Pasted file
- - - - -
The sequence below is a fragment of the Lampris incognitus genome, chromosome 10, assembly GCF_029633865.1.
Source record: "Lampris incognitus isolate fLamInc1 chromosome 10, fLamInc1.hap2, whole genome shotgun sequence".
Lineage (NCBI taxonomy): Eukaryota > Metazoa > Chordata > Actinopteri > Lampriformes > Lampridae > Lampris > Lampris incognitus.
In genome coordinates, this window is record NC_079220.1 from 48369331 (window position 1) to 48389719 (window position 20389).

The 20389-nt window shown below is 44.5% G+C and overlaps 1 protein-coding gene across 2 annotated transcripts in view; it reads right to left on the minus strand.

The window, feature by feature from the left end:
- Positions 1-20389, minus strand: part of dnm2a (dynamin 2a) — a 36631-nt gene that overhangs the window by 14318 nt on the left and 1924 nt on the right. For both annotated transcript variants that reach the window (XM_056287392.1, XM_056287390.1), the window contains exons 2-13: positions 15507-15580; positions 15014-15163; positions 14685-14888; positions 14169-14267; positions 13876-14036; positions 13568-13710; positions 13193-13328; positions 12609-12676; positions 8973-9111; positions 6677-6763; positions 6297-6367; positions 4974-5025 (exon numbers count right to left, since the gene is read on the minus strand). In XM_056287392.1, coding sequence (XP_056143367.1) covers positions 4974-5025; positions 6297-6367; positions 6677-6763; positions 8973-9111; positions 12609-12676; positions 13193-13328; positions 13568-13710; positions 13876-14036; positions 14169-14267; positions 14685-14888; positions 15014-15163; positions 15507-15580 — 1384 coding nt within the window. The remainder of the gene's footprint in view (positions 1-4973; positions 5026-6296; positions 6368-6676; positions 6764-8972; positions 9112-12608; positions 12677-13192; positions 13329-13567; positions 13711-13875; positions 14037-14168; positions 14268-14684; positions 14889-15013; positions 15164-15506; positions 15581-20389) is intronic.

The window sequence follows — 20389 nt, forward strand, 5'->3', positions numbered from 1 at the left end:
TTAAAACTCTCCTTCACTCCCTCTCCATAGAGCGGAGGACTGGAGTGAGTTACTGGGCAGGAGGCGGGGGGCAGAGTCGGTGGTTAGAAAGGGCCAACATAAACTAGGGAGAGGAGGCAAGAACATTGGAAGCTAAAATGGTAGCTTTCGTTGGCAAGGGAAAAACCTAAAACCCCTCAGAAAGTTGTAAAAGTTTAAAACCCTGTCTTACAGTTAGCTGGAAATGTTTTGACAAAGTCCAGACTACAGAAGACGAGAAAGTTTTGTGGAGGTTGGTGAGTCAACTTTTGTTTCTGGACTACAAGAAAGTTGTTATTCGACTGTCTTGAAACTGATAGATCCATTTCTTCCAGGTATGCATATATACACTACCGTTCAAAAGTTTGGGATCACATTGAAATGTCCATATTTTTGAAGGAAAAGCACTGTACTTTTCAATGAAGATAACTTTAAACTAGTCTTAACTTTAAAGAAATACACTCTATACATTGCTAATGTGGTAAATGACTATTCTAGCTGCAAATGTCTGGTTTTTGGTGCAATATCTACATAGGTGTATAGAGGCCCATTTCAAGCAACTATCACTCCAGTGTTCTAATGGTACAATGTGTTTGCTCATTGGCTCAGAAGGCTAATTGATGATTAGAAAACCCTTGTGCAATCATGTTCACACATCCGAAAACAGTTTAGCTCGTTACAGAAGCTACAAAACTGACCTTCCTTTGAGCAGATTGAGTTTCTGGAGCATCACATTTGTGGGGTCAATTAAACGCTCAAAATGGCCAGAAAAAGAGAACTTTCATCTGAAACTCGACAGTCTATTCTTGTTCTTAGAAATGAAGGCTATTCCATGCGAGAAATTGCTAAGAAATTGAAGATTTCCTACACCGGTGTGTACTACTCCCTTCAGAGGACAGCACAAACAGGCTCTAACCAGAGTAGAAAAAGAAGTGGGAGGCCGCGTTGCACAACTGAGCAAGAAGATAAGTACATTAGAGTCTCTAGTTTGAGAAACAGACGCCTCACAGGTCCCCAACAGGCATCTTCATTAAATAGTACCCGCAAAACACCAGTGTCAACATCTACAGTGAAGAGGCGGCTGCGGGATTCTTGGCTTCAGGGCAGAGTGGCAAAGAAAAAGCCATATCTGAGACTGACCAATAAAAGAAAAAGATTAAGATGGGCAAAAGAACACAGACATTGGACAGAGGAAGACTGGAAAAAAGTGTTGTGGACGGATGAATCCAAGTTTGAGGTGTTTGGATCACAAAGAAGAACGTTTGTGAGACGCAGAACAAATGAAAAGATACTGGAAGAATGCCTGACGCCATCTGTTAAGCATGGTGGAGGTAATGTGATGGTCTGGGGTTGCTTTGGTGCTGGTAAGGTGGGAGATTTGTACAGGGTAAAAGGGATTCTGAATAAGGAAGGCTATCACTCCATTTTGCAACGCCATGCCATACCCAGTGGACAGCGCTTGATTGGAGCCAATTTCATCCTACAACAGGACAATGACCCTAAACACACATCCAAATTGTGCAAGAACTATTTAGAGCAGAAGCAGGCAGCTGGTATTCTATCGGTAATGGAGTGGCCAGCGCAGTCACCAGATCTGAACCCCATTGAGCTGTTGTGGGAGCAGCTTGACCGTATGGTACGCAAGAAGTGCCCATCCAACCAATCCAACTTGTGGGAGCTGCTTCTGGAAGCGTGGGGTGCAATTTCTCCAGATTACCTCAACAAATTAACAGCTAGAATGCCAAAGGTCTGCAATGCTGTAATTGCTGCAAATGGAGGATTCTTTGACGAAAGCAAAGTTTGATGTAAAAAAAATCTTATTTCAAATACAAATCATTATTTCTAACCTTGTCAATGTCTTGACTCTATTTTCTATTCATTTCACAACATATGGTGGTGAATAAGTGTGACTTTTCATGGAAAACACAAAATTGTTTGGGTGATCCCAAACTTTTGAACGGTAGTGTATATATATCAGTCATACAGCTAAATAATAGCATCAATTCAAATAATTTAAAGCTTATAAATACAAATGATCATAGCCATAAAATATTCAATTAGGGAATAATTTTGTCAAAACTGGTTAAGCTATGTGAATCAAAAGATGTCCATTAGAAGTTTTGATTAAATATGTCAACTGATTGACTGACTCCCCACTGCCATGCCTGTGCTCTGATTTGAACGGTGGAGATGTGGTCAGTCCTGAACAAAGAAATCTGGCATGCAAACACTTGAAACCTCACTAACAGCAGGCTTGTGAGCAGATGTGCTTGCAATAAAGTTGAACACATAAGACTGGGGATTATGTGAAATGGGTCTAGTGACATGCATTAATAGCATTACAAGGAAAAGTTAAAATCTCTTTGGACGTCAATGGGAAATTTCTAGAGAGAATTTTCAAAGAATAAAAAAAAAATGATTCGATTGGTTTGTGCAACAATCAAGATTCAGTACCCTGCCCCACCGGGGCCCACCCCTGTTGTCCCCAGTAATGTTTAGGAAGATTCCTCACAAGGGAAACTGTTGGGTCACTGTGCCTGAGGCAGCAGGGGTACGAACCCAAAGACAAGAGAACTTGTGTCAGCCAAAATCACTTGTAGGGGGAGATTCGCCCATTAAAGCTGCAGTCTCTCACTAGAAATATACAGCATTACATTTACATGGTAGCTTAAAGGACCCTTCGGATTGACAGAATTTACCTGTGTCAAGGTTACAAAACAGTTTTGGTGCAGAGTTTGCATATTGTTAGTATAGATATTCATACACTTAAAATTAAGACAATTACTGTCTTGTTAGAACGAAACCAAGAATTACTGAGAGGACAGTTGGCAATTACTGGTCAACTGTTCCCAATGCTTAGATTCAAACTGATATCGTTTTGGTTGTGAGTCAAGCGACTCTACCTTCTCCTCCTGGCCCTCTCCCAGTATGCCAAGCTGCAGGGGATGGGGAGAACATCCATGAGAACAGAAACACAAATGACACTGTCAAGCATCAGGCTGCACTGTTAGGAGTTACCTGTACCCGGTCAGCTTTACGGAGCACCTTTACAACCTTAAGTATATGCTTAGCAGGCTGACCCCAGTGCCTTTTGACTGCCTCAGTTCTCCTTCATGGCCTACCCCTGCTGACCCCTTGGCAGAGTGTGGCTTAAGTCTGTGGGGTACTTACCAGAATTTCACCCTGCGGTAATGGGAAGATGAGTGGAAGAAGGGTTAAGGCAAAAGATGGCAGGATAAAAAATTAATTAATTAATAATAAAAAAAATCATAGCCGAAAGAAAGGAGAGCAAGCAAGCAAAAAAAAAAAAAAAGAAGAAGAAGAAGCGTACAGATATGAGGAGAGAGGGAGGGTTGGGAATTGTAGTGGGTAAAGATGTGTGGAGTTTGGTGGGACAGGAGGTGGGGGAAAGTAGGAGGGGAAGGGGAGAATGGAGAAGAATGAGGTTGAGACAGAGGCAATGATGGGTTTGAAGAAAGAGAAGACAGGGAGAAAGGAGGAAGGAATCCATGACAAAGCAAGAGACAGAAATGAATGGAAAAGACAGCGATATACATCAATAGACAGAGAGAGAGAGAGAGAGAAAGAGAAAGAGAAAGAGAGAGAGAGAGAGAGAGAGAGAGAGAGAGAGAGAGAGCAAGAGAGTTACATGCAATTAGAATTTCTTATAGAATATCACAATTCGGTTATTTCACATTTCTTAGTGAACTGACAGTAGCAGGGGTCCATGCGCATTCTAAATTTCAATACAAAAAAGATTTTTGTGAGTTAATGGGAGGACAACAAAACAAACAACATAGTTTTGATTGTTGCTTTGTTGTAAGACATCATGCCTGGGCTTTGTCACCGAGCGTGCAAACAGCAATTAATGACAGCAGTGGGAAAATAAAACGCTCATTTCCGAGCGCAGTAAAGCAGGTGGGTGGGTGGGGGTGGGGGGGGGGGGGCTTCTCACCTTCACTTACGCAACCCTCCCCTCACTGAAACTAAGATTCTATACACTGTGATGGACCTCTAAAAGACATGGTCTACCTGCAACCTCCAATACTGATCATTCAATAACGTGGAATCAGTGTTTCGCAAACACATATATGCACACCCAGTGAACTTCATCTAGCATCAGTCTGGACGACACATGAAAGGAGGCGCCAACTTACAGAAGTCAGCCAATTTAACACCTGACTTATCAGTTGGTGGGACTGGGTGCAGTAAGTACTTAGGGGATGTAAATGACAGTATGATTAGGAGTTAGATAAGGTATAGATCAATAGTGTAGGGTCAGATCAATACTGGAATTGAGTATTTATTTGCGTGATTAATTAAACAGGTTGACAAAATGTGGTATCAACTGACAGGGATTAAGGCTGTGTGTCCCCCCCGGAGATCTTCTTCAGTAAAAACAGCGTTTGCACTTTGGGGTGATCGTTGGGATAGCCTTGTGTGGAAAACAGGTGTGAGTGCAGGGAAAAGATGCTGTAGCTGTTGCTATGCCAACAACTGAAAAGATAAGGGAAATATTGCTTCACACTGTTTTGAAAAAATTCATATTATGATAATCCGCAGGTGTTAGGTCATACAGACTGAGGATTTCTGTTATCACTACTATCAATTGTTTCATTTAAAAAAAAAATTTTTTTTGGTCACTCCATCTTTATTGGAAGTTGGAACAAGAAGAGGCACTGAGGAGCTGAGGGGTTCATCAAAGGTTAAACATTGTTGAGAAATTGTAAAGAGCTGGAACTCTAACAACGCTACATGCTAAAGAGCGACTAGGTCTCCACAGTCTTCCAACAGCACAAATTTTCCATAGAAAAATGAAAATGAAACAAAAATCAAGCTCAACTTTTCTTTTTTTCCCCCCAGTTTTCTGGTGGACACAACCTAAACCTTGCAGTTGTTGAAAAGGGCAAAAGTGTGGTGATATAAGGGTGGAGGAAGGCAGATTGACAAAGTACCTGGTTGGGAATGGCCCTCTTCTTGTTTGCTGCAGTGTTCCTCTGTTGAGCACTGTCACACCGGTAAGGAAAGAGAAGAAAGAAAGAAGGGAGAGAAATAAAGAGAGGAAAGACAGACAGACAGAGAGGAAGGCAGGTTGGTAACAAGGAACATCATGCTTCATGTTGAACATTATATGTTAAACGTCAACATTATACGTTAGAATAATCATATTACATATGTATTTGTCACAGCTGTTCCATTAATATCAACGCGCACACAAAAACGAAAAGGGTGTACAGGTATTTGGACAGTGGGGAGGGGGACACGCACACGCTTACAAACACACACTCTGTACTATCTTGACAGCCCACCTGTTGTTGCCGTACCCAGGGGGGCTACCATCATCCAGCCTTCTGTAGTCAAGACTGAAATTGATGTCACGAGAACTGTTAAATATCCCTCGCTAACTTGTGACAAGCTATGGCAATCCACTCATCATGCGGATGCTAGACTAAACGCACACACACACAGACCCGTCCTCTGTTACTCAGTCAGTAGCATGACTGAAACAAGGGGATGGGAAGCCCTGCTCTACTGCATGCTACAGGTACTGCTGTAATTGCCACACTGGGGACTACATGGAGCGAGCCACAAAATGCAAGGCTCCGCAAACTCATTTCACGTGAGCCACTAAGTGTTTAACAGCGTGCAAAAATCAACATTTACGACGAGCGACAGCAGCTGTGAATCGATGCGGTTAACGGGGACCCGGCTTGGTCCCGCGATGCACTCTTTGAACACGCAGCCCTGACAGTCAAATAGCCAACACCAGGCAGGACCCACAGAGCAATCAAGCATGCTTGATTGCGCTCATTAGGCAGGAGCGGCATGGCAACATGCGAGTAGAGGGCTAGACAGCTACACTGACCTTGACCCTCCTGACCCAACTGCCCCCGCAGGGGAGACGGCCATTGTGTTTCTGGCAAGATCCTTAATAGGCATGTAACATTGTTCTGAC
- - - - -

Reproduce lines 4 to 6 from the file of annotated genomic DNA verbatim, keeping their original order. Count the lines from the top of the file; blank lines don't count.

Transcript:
In genome coordinates, this window is record NC_079220.1 from 48369331 (window position 1) to 48389719 (window position 20389).

The 20389-nt window shown below is 44.5% G+C and overlaps 1 protein-coding gene across 2 annotated transcripts in view; it reads right to left on the minus strand.

The window, feature by feature from the left end: